WEST MONROE, Louisiana -- It is an empire built along the river. A place where being called a redneck is a compliment.
"Less dirty housewives," said Bucky Newell. "More clean rednecks."
West Monroe, Louisiana is a tiny town right off of I-20 built on faith, family and ducks. It's home to reality TV's most popular family. The Robertson's duck calling business 'Duck Commander' is now a multimillion dollar business including A&E's hit reality series Duck Dynasty.
It tells the story of patriarch Phil Robertson, his bearded sons, their families and their "ordinary" lives in West Monroe.
"Reason it work is because it's clean, it's wholesome, it ain't just a bunch of garbage," said Newell.
Newell co-owns Duck Diner a new restaurant in town. He's known the Robertson's for years.
"That's what rednecks do, they break wind, they burp, they spill stuff on themselves, that's the appeal," he said.
That average Joe appeal has turned the Duck Commander Warehouse into a tourist mecca. Thousands of people flock here from all over the world. They want to experience the way the Robertsons live their lives every week. They watch it on TV, but they want to experience it up close.
“You can’t come thru this part of the country without seeing the guys from Duck Dynasty," said Jim Leatherman, a tourist visiting from Maryland. "It absolutely is a fever, it's a culture thing."
It's a fever, the visitors bureau doesn't want to kick. Visitors keep driving in from Mexico, Canada and every state. They're all looking for the same thing.
"Follow the beards is what we say," said Sheila Snow, with West Monroe's Visitor Bureau.
The town started the Duck Commander Hometown tour. They're places in town where the Robertsons have been before, like Haskell's where tourists pop in for a donut, or Duck Diner for a chicken fried steak with a side of Duck Dynasty.
"Makes me very proud to live here," said Nicole Currington.
“Anything that brings people in to the area how could it not be good for you,” said Newell.
But last December, one interview almost brought the Duck Dynasty down. Phil Robertson told GQ Magazine that gays were sinners. Critics thought it would doom Duck Dynasty. Robertson was suspended from the show. But weeks later re-instated after mounting pressure from the public.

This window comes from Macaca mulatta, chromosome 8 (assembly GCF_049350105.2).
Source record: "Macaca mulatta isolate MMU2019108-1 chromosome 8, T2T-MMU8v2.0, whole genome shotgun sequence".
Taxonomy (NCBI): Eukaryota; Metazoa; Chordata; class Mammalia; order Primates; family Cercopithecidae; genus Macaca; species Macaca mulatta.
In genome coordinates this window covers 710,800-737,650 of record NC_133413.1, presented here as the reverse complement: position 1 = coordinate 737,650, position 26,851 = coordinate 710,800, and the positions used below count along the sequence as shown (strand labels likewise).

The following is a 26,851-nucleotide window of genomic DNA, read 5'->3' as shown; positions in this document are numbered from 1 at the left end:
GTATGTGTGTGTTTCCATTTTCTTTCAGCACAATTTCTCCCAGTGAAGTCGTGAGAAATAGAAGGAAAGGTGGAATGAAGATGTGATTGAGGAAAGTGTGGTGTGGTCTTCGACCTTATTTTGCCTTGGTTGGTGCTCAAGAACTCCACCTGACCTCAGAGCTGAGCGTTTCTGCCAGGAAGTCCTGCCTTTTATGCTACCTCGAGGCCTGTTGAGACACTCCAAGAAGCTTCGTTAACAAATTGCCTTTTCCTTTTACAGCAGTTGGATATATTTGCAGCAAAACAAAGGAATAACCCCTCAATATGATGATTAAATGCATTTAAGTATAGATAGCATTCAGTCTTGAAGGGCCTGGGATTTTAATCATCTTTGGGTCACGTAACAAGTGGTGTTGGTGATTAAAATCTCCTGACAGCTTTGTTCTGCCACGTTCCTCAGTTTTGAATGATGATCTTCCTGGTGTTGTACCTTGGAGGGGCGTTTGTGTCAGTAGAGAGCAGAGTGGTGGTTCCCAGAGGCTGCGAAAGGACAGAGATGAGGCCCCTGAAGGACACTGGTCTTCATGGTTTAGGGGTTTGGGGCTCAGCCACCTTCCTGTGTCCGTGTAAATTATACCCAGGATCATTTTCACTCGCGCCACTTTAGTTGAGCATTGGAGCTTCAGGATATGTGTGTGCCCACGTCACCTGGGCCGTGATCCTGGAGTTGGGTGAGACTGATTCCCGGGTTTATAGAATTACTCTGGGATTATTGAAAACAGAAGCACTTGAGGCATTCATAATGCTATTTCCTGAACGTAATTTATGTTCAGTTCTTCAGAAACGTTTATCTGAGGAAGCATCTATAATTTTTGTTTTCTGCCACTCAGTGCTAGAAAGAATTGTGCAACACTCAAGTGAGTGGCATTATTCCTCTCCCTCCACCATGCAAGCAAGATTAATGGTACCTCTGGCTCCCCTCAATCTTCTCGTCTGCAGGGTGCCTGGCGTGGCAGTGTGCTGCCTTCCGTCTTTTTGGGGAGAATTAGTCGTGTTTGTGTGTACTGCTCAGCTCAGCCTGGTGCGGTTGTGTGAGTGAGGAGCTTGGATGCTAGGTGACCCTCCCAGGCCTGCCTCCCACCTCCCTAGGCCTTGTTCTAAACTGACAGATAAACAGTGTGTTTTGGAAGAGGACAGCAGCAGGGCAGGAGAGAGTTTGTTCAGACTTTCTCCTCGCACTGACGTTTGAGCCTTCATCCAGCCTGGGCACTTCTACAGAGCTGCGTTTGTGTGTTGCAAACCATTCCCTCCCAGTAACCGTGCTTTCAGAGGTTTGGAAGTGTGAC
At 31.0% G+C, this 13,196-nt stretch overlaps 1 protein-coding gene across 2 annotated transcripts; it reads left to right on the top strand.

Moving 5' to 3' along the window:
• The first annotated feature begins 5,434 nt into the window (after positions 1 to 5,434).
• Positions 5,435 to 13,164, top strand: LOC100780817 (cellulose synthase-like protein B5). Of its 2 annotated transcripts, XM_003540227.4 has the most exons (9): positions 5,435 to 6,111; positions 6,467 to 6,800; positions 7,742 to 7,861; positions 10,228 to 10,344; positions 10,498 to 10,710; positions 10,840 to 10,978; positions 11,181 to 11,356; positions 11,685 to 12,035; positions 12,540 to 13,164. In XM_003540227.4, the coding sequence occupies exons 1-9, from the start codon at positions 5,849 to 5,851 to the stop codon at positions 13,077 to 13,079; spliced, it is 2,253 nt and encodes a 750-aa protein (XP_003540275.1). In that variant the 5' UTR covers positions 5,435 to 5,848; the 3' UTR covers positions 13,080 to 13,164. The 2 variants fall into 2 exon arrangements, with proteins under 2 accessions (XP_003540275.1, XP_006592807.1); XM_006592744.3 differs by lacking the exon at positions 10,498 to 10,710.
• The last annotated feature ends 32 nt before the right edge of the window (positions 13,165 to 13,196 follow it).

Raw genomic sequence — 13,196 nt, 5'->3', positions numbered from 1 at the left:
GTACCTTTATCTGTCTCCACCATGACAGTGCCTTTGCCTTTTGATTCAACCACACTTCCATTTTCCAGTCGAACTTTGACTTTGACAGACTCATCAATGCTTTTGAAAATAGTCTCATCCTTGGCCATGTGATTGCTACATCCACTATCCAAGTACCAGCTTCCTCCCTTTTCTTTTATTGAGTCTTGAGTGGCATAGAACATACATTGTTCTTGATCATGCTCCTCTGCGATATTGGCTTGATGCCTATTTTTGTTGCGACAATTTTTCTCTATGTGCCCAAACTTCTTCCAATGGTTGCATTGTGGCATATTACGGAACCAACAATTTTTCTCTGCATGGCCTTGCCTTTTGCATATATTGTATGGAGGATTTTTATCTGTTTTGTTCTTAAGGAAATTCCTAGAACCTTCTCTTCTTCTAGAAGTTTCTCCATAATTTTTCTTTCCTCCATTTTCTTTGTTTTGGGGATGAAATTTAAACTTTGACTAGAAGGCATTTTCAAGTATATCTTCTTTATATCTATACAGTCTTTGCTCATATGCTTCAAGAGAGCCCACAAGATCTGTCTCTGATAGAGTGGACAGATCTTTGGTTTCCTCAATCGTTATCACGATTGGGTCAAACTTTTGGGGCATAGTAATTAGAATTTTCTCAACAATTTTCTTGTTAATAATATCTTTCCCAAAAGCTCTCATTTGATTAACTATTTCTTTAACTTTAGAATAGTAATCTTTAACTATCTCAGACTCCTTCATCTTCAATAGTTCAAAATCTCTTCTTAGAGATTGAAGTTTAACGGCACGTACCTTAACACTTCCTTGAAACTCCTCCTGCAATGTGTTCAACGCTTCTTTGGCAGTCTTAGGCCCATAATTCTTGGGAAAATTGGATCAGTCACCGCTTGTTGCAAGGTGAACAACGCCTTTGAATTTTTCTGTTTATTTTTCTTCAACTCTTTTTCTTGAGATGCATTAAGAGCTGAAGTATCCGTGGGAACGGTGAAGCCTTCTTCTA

The critics were wrong. The show survived. Ask the locals and they'll tell you why.
"Freedom of speech, you have a right to say what you want to say," said John C. Brown, captain of the Duck Commander River Cruise.
Folks here don't care Robertson said gays were doomed to hell. They backed the family that brought the spotlight to their tiny town. The Robertsons are honest and perhaps most importantly say residents, they love God.
"They bring back the old values which is what this country needed, faith, Jesus,” said Currington.
"Right is right and wrong is wrong," said Allen Tregry. "Sometimes there's no gray area if you believe in the Bible."
Fans of the show are now praying the tide doesn't turn. Ratings were down this season. But those prayers are turning to profits. Business is still booming.
"It’s not so much the warehouse they're coming to see, they’re coming to see something wholesome.”
The duck souvenirs are still flying off the shelves and duck calls are louder than ever. Tourists say they're craving something authentic.
"It's just real, it reminds me of my grandpa," said Anna Hightower, a tourist from Shreveport.
And tourists have found what they're looking for in West Monroe, Louisiana.
"Change the channel if you don't like it," said Tregry.